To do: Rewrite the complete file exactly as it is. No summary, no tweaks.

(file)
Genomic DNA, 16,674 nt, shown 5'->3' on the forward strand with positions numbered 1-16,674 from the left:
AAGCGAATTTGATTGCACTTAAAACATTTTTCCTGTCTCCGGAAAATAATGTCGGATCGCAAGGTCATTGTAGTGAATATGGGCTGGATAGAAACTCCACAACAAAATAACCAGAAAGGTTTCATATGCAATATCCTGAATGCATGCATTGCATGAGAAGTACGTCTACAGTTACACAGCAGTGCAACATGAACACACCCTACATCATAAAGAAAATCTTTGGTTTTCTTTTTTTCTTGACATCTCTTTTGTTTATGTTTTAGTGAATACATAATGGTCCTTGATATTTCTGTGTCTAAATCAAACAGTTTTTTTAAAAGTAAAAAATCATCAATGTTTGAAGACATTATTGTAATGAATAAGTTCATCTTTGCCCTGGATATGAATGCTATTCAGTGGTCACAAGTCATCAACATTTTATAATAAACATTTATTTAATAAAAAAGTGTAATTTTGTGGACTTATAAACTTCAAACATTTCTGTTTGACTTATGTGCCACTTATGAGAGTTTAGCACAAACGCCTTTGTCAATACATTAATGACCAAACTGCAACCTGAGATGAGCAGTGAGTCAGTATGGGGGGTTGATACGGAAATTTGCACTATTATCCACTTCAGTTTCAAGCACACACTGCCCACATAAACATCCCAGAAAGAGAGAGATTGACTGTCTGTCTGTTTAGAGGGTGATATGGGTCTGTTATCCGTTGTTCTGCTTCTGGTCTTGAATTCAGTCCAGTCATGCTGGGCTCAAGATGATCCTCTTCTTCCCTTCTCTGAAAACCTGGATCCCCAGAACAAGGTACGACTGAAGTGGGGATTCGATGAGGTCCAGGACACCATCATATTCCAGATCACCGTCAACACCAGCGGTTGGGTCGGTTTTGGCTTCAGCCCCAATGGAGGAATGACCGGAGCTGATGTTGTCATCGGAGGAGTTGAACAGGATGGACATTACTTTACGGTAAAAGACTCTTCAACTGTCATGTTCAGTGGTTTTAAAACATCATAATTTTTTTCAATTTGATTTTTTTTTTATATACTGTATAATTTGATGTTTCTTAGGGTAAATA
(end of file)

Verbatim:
Genomic DNA, 16,674 nt, shown 5'->3' on the forward strand with positions numbered 1-16,674 from the left:
AAGCGAATTTGATTGCACTTAAAACATTTTTCCTGTCTCCGGAAAATAATGTCGGATCGCAAGGTCATTGTAGTGAATATGGGCTGGATAGAAACTCCACAACAAAATAACCAGAAAGGTTTCATATGCAATATCCTGAATGCATGCATTGCATGAGAAGTACGTCTACAGTTACACAGCAGTGCAACATGAACACACCCTACATCATAAAGAAAATCTTTGGTTTTCTTTTTTTCTTGACATCTCTTTTGTTTATGTTTTAGTGAATACATAATGGTCCTTGATATTTCTGTGTCTAAATCAAACAGTTTTTTTAAAAGTAAAAAATCATCAATGTTTGAAGACATTATTGTAATGAATAAGTTCATCTTTGCCCTGGATATGAATGCTATTCAGTGGTCACAAGTCATCAACATTTTATAATAAACATTTATTTAATAAAAAAGTGTAATTTTGTGGACTTATAAACTTCAAACATTTCTGTTTGACTTATGTGCCACTTATGAGAGTTTAGCACAAACGCCTTTGTCAATACATTAATGACCAAACTGCAACCTGAGATGAGCAGTGAGTCAGTATGGGGGGTTGATACGGAAATTTGCACTATTATCCACTTCAGTTTCAAGCACACACTGCCCACATAAACATCCCAGAAAGAGAGAGATTGACTGTCTGTCTGTTTAGAGGGTGATATGGGTCTGTTATCCGTTGTTCTGCTTCTGGTCTTGAATTCAGTCCAGTCATGCTGGGCTCAAGATGATCCTCTTCTTCCCTTCTCTGAAAACCTGGATCCCCAGAACAAGGTACGACTGAAGTGGGGATTCGATGAGGTCCAGGACACCATCATATTCCAGATCACCGTCAACACCAGCGGTTGGGTCGGTTTTGGCTTCAGCCCCAATGGAGGAATGACCGGAGCTGATGTTGTCATCGGAGGAGTTGAACAGGATGGACATTACTTTACGGTAAAAGACTCTTCAACTGTCATGTTCAGTGGTTTTAAAACATCATAATTTTTTTCAATTTGATTTTTTTTTTATATACTGTATAATTTGATGTTTCTTAGGGTAAATA